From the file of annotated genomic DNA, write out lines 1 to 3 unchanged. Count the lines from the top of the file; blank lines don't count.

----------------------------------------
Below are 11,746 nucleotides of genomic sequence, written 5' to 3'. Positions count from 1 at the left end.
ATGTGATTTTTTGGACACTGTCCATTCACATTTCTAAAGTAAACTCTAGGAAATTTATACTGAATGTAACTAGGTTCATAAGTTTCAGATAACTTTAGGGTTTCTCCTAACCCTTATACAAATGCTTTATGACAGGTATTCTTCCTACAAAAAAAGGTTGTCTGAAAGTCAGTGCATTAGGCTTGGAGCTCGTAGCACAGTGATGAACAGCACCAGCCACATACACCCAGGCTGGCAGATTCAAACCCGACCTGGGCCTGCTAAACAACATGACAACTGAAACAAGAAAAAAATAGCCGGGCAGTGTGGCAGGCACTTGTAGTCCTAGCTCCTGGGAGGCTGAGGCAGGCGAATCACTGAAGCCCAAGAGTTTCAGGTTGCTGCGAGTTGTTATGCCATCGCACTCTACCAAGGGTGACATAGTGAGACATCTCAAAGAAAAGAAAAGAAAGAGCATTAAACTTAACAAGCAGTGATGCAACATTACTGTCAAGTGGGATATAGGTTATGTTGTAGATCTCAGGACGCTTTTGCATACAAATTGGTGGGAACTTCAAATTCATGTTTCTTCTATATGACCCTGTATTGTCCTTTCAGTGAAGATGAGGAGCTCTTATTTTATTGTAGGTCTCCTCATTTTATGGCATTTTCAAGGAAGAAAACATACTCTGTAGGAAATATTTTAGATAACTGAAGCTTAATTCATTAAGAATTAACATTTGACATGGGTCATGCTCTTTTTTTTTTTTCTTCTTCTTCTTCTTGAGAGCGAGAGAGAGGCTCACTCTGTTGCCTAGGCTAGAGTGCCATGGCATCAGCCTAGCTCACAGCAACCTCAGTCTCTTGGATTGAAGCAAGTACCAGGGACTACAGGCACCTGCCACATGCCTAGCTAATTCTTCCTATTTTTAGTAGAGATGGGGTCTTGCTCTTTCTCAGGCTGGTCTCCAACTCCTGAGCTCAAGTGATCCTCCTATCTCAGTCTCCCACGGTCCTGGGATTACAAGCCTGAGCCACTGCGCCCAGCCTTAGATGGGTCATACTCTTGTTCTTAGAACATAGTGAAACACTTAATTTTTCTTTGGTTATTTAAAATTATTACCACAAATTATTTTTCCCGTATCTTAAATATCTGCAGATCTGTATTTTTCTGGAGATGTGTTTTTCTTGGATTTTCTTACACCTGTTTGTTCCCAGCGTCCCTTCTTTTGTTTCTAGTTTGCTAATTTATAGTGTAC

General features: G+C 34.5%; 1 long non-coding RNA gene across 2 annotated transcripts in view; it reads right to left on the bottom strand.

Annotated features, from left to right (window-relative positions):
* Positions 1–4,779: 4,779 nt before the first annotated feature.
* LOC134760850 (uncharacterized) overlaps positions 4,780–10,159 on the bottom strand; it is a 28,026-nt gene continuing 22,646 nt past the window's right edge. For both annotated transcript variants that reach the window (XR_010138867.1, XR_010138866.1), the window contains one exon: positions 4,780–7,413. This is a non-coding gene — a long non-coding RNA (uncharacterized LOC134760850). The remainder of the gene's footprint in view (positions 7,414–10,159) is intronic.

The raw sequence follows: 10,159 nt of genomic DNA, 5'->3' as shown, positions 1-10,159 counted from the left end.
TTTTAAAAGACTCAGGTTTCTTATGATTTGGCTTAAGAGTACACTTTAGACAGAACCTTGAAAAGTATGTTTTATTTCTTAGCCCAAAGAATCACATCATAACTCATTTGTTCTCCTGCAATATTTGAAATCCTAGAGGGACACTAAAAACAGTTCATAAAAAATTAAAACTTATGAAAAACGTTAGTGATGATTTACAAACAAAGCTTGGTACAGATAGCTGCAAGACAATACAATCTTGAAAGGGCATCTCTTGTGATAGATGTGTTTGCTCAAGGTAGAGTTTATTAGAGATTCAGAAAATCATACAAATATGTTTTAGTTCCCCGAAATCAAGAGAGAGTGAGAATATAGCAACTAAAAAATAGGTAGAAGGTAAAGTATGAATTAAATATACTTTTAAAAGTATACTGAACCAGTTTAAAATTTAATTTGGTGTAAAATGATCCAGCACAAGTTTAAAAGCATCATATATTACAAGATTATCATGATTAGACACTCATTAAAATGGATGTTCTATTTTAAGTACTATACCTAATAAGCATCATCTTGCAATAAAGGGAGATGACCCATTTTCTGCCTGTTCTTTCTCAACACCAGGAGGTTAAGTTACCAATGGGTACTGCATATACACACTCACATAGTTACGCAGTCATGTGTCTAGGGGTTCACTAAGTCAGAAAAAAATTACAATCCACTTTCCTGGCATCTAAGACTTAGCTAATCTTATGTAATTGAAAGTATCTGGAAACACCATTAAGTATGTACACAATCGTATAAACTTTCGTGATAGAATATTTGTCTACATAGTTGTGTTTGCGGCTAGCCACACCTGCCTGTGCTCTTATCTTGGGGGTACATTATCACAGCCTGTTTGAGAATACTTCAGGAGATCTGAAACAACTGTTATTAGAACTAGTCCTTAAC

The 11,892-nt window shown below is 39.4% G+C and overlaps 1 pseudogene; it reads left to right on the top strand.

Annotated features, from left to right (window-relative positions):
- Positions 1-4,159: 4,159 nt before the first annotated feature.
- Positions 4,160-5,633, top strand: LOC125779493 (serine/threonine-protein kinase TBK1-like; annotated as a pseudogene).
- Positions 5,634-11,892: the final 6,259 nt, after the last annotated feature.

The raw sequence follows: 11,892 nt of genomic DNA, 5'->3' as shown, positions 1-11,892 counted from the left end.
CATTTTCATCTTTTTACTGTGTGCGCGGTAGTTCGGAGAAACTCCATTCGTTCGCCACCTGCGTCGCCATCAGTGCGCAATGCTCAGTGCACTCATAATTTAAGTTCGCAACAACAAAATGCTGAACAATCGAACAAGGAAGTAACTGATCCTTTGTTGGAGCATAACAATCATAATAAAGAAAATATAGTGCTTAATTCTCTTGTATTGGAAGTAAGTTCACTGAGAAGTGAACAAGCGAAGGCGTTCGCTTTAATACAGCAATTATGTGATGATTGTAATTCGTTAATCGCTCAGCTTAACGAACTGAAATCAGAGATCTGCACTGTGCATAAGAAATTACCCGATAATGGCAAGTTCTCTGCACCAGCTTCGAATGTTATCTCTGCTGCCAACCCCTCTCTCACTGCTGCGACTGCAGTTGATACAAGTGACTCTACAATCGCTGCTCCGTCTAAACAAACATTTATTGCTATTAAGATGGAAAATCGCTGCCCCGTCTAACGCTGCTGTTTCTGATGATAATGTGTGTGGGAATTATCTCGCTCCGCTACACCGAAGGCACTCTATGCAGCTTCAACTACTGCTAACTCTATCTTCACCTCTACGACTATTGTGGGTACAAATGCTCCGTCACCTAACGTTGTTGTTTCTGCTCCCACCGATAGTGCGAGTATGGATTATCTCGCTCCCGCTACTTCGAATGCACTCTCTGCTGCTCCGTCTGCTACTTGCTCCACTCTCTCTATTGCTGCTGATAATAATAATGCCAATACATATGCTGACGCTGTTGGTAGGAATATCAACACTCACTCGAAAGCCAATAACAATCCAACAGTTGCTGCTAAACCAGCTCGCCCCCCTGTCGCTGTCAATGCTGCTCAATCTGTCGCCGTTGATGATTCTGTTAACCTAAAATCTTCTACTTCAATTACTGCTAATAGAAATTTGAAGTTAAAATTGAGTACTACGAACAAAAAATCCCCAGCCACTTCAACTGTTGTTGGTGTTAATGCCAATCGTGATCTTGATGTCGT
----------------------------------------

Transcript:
Below are 11,746 nucleotides of genomic sequence, written 5' to 3'. Positions count from 1 at the left end.
ATGTGATTTTTTGGACACTGTCCATTCACATTTCTAAAGTAAACTCTAGGAAATTTATACTGAATGTAACTAGGTTCATAAGTTTCAGATAACTTTAGGGTTTCTCCTAACCCTTATACAAATGCTTTATGACAGGTATTCTTCCTACAAAAAAAGGTTGTCTGAAAGTCAGTGCATTAGGCTTGGAGCTCGTAGCACAGTGATGAACAGCACCAGCCACATACACCCAGGCTGGCAGATTCAAACCCGACCTGGGCCTGCTAAACAACATGACAACTGAAACAAGAAAAAAATAGCCGGGCAGTGTGGCAGGCACTTGTAGTCCTAGCTCCTGGGAGGCTGAGGCAGGCGAATCACTGAAGCCCAAGAGTTTCAGGTTGCTGCGAGTTGTTATGCCATCGCACTCTACCAAGGGTGACATAGTGAGACATCTCAAAGAAAAGAAAAGAAAGAGCATTAAACTTAACAAGCAGTGATGCAACATTACTGTCAAGTGGGATATAGGTTATGTTGTAGATCTCAGGACGCTTTTGCATACAAATTGGTGGGAACTTCAAATTCATGTTTCTTCTATATGACCCTGTATTGTCCTTTCAGTGAAGATGAGGAGCTCTTATTTTATTGTAGGTCTCCTCATTTTATGGCATTTTCAAGGAAGAAAACATACTCTGTAGGAAATATTTTAGATAACTGAAGCTTAATTCATTAAGAATTAACATTTGACATGGGTCATGCTCTTTTTTTTTTTTCTTCTTCTTCTTCTTGAGAGCGAGAGAGAGGCTCACTCTGTTGCCTAGGCTAGAGTGCCATGGCATCAGCCTAGCTCACAGCAACCTCAGTCTCTTGGATTGAAGCAAGTACCAGGGACTACAGGCACCTGCCACATGCCTAGCTAATTCTTCCTATTTTTAGTAGAGATGGGGTCTTGCTCTTTCTCAGGCTGGTCTCCAACTCCTGAGCTCAAGTGATCCTCCTATCTCAGTCTCCCACGGTCCTGGGATTACAAGCCTGAGCCACTGCGCCCAGCCTTAGATGGGTCATACTCTTGTTCTTAGAACATAGTGAAACACTTAATTTTTCTTTGGTTATTTAAAATTATTACCACAAATTATTTTTCCCGTATCTTAAATATCTGCAGATCTGTATTTTTCTGGAGATGTGTTTTTCTTGGATTTTCTTACACCTGTTTGTTCCCAGCGTCCCTTCTTTTGTTTCTAGTTTGCTAATTTATAGTGTAC

General features: G+C 34.5%; 1 long non-coding RNA gene across 2 annotated transcripts in view; it reads right to left on the bottom strand.